Being born and raised in Macedonia, I grew up with the Slavic fairy tales. I still remember my grandma telling me stories about Baba Yaga (Babaroga). When I found out about Uprooted by Naomi Novik, it intrigued me instantly.
Uprooted tells a story about Agnieszka. She lives in a quiet village that she loves. Surrounding the village is an enchanted forest, and the Wood has taken many people’s lives. The villagers go in and don’t come back. The village relies on the wizard, called Dragon, to protect them from the dark magic coming from the woods.
However, this help comes with a price. A young woman must serve him for ten years, leaving everything behind and never leaving the tower. Agnieszka fears that her best friend Kasia will be picked for the next choosing. Kasia is everything Agnieszka isn’t – graceful, beautiful and brave. And yet, when the Dragon comes, it isn’t Kasia that he takes.
The beginning of Uprooted is fantastic. I was immediately sucked into the story and I was loving the pace. Naomi Novik’s storytelling ability is honestly breathtaking, and it is consistent throughout the book. However, as soon as the Dragon makes his pick of the young girl and they head to the tower, the pace slows down. And for me, the rest of the journey kept going downhill.
“But there’s no kindness in offering false hope.”
I loved Agnieszka, and her side of the story. It felt familiar in the way that I’ve heard similar stories before in my childhood. And that familiarity kept warming my heart until the very end.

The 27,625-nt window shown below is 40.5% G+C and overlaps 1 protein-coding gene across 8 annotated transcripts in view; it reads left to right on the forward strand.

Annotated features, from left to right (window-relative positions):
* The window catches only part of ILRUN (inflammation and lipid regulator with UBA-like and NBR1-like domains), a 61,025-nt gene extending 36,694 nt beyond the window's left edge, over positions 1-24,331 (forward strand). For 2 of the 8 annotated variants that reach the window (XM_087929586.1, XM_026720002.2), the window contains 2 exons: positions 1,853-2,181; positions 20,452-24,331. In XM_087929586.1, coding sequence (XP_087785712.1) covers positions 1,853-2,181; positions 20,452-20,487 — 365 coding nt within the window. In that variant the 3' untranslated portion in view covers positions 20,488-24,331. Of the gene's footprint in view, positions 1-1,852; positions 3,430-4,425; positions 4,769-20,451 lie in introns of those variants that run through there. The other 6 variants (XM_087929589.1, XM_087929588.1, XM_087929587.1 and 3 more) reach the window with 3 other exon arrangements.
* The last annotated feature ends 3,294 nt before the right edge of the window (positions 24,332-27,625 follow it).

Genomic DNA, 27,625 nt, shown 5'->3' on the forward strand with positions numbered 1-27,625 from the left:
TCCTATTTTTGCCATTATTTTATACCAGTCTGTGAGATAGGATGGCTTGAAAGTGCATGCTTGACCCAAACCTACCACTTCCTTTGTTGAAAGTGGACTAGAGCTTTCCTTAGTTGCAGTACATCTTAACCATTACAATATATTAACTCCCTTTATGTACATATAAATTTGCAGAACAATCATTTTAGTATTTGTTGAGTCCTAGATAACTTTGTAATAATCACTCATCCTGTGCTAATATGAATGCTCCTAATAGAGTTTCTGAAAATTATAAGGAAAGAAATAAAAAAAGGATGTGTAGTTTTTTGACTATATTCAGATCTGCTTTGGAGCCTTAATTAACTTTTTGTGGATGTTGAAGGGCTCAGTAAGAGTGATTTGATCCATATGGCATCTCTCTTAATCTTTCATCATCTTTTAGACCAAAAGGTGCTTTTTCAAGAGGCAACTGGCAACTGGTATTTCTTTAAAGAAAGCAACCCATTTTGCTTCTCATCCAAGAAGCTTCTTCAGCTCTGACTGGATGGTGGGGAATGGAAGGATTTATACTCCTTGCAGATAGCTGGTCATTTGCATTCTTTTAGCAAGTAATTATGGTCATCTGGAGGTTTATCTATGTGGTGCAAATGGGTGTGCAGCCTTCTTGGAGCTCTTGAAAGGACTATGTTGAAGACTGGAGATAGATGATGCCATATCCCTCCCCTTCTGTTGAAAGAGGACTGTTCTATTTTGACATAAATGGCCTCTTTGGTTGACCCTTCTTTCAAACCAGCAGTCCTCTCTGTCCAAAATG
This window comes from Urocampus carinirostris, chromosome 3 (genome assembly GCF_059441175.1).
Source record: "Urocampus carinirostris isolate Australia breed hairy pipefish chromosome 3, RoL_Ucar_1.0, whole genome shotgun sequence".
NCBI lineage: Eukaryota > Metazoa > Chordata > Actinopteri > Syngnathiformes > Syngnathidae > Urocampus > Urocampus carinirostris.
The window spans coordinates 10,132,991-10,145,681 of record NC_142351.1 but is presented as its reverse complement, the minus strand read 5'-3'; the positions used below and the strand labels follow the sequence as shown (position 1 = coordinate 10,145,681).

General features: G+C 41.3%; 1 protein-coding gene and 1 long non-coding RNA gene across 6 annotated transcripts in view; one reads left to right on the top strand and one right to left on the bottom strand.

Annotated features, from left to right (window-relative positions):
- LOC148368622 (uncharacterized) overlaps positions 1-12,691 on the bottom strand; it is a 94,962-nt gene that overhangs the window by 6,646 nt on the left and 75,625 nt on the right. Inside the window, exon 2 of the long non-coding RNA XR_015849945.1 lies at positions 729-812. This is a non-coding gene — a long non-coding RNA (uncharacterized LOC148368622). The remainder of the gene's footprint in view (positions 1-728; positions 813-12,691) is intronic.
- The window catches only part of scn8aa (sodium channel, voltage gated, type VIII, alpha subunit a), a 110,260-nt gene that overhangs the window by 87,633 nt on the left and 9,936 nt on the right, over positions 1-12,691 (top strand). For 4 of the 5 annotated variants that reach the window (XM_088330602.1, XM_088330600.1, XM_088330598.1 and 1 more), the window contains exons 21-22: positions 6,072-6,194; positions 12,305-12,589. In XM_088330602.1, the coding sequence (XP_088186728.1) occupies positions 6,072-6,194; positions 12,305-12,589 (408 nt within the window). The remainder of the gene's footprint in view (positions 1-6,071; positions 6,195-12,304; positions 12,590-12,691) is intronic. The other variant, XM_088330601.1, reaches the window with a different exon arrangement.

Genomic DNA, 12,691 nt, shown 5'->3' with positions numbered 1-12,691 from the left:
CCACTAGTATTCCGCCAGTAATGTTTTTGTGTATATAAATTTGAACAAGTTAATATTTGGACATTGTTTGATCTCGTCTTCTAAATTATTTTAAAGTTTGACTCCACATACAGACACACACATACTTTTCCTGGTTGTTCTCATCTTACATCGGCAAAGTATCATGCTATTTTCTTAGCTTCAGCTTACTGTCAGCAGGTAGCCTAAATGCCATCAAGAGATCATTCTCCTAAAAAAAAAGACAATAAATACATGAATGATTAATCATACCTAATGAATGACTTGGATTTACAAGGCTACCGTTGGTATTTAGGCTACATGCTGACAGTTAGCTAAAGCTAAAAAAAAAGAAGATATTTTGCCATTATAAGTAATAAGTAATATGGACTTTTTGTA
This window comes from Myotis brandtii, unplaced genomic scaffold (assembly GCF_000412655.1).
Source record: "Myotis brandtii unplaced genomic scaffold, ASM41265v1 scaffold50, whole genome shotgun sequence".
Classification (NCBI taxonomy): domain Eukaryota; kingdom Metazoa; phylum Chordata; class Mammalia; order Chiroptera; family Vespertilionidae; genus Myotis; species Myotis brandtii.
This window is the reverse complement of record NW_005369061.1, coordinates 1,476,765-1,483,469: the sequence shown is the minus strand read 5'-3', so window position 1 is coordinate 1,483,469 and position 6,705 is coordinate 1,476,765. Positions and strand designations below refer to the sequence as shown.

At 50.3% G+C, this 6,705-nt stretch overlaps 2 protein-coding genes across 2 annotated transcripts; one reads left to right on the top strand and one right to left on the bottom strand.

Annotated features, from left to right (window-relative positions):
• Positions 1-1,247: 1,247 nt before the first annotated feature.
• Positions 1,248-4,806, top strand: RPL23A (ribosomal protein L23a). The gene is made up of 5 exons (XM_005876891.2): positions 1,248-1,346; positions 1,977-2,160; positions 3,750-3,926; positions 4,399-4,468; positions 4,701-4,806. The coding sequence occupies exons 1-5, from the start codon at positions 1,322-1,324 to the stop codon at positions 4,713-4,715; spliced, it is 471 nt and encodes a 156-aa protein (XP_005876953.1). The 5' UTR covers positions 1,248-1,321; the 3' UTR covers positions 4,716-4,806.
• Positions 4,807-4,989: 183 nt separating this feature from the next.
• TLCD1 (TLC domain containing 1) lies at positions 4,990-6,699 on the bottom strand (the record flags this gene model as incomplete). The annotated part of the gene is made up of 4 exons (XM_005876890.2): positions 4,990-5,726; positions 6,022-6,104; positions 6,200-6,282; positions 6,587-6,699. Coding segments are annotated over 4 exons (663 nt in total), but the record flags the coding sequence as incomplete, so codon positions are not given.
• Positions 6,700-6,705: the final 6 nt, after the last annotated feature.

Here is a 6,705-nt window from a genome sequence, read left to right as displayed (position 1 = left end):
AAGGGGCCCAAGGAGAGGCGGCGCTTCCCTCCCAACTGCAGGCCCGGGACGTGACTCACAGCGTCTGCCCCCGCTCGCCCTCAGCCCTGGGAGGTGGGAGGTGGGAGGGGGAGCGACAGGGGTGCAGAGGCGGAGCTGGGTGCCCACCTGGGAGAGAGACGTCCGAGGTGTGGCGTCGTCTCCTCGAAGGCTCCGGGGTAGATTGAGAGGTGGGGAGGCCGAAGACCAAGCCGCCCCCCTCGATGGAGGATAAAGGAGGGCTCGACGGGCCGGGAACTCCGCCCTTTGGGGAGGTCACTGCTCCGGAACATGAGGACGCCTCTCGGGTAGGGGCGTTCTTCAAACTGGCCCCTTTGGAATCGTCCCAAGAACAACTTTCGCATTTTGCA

And I felt the same for the Dragon.
I loved the name, especially because the usual Slavic fairy tales have a dragon in the tower that is guarding the princess. I see what you did there, Naomi. The story about a wizard who doesn’t age and looks after the village is incredible. And that he takes a woman every ten years adds to the suspense, and of how the villagers have mixed feelings about him. Feelings of gratitude, fear and anger, all combined.
“The Dragon wasn’t like any man of our village. He should have been old and stooped and grey; he had been living in his tower a hundred years, but he was tall, straight, beardless, his skin taut.”
The idea started well, but it was executed poorly. I have mixed feelings about the Woods. I liked the suspense and danger, but I think many scenes were way too long and unnecessary. That made the Woods a little bit boring for me. I really loved the parts about the magic, as well as the mentions of Baba Yaga. As for the romance, I am not too sure about that either. I just wasn’t as bothered or invested as I would usually be in another book.
Uprooted isn’t a favorite book of mine, but I did enjoy parts of it. It is very magical and the writing is beautiful. The pace was somewhat slow for me, but I know many people enjoy that. I recommend it to anyone that likes fairy tales and fantasy. I will definitely be reading more from Naomi Novik in the future.